But, I'm also living proof that when we deeply investigate what it means to be mindful—what it means to bring loving, accepting attention to the world all around us—then that's precisely when the world of shamanic magic begins.
I learned this truth at a silent Zen meditation retreat a few years back. I was the retreat leader, and part of my job was to figure out where everybody would sit. It sounds easy, but people were coming and going all week long—and since meals were being served in silence, in formal Zen style, right at our seats—my job included a complex game of meditation hall Tetris.
Do you remember Tetris? That video game where you manipulate falling blocks so that they slide neatly into place? At this retreat, I needed to figure out how to arrange the room throughout the week. I had to keep all the gluten-free people in one corner of the hall, and all the vegans in another. And where would I seat Sally, who had to avoid legumes at all costs? Could Billy take her place at mid-week, or would his life-threatening allergy to onions and garlic confuse the cook and the food servers too much? In this complex culinary choreography, how could I make sure everyone got safely and promptly served throughout the week?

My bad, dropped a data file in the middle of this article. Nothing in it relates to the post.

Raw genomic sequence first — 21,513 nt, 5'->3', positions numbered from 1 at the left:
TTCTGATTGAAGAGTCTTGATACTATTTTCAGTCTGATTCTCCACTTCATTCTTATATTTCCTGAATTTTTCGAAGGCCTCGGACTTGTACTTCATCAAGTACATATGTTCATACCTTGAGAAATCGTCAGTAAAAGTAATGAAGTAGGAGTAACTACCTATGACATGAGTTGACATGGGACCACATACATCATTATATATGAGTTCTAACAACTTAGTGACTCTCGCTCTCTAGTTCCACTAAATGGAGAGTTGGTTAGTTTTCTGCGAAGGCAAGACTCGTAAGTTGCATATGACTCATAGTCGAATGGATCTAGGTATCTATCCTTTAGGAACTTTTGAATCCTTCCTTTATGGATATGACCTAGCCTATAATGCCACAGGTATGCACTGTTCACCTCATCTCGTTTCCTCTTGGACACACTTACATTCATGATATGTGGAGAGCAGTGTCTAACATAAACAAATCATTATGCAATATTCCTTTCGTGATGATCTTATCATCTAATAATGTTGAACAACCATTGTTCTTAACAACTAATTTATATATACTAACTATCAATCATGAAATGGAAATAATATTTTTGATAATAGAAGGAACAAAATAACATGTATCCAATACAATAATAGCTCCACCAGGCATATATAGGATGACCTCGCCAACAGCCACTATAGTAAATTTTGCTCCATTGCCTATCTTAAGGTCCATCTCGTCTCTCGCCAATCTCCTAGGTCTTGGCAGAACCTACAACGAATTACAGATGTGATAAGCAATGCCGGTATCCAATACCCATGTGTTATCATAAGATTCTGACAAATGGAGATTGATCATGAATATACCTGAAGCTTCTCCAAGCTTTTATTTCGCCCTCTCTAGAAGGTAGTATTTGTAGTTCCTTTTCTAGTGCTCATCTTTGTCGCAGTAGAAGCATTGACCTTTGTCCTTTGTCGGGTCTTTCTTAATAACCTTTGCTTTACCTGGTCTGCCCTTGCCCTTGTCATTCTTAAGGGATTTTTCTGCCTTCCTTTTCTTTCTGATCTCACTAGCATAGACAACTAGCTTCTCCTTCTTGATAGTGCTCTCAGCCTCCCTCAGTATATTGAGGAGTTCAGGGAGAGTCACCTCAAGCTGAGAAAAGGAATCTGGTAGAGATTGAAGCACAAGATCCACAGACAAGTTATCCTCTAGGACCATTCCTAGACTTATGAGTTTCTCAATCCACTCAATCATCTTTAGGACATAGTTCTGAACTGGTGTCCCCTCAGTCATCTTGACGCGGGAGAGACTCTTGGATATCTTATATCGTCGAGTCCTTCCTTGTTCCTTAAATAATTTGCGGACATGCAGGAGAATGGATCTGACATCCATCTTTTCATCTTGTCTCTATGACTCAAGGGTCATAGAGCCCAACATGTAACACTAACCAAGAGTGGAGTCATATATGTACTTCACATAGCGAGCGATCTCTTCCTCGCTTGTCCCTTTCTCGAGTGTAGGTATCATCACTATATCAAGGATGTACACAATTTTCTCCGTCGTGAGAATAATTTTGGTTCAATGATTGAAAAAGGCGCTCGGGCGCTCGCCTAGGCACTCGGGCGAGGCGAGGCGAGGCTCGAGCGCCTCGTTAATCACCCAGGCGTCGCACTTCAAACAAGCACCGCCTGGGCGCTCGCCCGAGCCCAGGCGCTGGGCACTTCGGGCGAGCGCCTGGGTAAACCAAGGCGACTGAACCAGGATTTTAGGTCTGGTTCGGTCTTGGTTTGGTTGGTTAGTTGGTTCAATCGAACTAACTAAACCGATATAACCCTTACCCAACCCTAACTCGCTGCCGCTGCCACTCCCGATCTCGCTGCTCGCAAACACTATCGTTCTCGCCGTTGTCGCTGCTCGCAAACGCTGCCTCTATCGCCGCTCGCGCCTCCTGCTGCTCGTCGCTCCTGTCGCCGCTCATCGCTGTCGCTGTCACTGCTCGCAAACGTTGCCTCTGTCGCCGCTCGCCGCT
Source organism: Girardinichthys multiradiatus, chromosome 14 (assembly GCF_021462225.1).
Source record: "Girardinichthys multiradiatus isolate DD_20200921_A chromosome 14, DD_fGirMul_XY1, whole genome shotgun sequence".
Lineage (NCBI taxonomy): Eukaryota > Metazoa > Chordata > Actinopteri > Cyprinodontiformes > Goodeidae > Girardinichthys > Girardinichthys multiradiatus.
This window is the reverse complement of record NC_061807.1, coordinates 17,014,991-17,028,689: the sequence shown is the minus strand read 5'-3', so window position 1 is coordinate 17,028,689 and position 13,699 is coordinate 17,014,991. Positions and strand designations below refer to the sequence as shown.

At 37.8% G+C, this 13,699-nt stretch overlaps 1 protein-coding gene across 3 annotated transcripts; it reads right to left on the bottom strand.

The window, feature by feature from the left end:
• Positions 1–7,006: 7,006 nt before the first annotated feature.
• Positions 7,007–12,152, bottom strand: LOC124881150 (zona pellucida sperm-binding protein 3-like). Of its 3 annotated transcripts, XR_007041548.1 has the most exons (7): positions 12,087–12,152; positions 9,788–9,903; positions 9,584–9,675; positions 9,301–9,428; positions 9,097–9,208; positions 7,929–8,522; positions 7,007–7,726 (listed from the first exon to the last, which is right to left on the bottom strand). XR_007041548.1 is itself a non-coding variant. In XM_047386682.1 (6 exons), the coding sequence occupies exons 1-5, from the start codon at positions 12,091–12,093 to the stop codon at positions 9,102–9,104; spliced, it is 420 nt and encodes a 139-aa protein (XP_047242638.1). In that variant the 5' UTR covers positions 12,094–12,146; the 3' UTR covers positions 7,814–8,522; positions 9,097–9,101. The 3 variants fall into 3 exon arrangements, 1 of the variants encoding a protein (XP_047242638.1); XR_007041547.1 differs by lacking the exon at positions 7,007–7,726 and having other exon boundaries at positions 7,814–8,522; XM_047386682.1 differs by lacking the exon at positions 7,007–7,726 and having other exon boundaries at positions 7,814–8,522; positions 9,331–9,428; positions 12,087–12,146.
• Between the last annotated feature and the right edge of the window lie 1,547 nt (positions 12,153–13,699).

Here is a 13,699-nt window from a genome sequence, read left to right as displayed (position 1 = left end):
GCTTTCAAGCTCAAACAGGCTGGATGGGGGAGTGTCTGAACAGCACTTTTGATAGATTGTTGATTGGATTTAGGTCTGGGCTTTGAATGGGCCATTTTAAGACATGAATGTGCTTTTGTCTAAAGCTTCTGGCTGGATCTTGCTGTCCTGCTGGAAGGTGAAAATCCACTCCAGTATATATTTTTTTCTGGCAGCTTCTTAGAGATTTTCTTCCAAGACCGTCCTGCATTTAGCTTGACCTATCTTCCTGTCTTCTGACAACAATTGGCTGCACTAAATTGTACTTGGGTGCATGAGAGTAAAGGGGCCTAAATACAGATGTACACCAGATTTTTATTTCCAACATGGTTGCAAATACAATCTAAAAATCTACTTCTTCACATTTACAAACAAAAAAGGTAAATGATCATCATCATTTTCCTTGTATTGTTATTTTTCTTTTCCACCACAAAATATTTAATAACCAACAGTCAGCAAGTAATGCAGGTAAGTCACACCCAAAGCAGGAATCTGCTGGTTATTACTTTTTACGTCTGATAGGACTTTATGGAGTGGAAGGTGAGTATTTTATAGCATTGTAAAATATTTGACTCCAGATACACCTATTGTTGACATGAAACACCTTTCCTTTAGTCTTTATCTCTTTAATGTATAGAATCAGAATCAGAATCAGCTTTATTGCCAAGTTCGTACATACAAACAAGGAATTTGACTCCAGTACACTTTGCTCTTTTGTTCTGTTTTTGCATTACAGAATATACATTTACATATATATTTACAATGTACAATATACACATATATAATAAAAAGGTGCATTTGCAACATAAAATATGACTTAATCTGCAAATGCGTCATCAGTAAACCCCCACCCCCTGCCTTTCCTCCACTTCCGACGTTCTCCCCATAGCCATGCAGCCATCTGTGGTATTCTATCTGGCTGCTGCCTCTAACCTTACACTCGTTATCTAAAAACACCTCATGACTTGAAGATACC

I remember sitting during a meditation period one day and instead of bringing my attention mindfully back to my breath, I couldn't stop obsessing over a mental map of the room. I focused my mind's eye on an internal image of the hall, picturing how I might move chairs and mats around as the week unfolded and participants, with their nut allergies and such, came and went. In my mind's eye, I kept shuffling the pieces of the puzzle around, trying to map the perfect flow of bodies. I was trying to fit everything into place.
The effort was exhausting! My mind couldn't stop churning.
And suddenly it dawned on me: this is what we do with all of the pieces of our lives, every day. We create mental maps, as it were, of places and people and things of our world—and then we try to maneuver the parts so that everything fits.
We do this in ways both subtle and obvious. At the more obvious level, I might imagine my drive to work, picturing how the traffic flows at 7:35 a.m. and trying to plot the perfect, quickest, easiest route from door to door. At a more subtle level, I might worry about a difficult conversation I need to have with my boss once I get to work, and I might picture all the things I could say and all the ways she might respond—trying in advance to control the dialogue and achieve a favorable outcome.